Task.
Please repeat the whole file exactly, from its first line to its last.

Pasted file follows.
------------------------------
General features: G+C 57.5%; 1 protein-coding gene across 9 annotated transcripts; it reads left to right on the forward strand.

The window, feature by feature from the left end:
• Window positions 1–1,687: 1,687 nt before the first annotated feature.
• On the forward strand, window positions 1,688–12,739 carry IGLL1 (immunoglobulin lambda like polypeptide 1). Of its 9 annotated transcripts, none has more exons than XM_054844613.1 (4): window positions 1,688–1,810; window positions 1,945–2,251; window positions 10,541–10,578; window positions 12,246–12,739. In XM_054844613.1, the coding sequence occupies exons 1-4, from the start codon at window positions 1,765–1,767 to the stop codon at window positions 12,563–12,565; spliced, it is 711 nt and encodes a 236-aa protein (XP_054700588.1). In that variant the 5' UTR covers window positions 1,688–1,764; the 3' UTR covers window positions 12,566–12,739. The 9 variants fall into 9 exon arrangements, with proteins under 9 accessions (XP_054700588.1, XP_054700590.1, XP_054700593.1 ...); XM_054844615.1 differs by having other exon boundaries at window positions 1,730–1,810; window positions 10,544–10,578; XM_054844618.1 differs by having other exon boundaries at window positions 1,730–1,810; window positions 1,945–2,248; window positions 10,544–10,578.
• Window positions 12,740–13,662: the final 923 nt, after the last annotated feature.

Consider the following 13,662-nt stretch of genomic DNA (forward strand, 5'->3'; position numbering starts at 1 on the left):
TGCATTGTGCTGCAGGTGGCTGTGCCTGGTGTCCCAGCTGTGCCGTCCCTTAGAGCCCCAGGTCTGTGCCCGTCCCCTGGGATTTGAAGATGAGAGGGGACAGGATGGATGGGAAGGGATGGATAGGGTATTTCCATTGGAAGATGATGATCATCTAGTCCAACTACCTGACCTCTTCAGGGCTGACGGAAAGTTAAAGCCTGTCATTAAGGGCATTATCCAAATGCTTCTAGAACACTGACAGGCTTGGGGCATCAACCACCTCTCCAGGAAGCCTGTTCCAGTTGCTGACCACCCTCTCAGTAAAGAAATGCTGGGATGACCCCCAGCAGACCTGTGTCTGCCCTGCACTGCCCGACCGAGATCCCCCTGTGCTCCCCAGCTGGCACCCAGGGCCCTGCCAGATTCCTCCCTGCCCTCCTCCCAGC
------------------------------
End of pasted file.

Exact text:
General features: G+C 57.5%; 1 protein-coding gene across 9 annotated transcripts; it reads left to right on the forward strand.

The window, feature by feature from the left end:
• Window positions 1–1,687: 1,687 nt before the first annotated feature.
• On the forward strand, window positions 1,688–12,739 carry IGLL1 (immunoglobulin lambda like polypeptide 1). Of its 9 annotated transcripts, none has more exons than XM_054844613.1 (4): window positions 1,688–1,810; window positions 1,945–2,251; window positions 10,541–10,578; window positions 12,246–12,739. In XM_054844613.1, the coding sequence occupies exons 1-4, from the start codon at window positions 1,765–1,767 to the stop codon at window positions 12,563–12,565; spliced, it is 711 nt and encodes a 236-aa protein (XP_054700588.1). In that variant the 5' UTR covers window positions 1,688–1,764; the 3' UTR covers window positions 12,566–12,739. The 9 variants fall into 9 exon arrangements, with proteins under 9 accessions (XP_054700588.1, XP_054700590.1, XP_054700593.1 ...); XM_054844615.1 differs by having other exon boundaries at window positions 1,730–1,810; window positions 10,544–10,578; XM_054844618.1 differs by having other exon boundaries at window positions 1,730–1,810; window positions 1,945–2,248; window positions 10,544–10,578.
• Window positions 12,740–13,662: the final 923 nt, after the last annotated feature.

Consider the following 13,662-nt stretch of genomic DNA (forward strand, 5'->3'; position numbering starts at 1 on the left):
TGCATTGTGCTGCAGGTGGCTGTGCCTGGTGTCCCAGCTGTGCCGTCCCTTAGAGCCCCAGGTCTGTGCCCGTCCCCTGGGATTTGAAGATGAGAGGGGACAGGATGGATGGGAAGGGATGGATAGGGTATTTCCATTGGAAGATGATGATCATCTAGTCCAACTACCTGACCTCTTCAGGGCTGACGGAAAGTTAAAGCCTGTCATTAAGGGCATTATCCAAATGCTTCTAGAACACTGACAGGCTTGGGGCATCAACCACCTCTCCAGGAAGCCTGTTCCAGTTGCTGACCACCCTCTCAGTAAAGAAATGCTGGGATGACCCCCAGCAGACCTGTGTCTGCCCTGCACTGCCCGACCGAGATCCCCCTGTGCTCCCCAGCTGGCACCCAGGGCCCTGCCAGATTCCTCCCTGCCCTCCTCCCAGC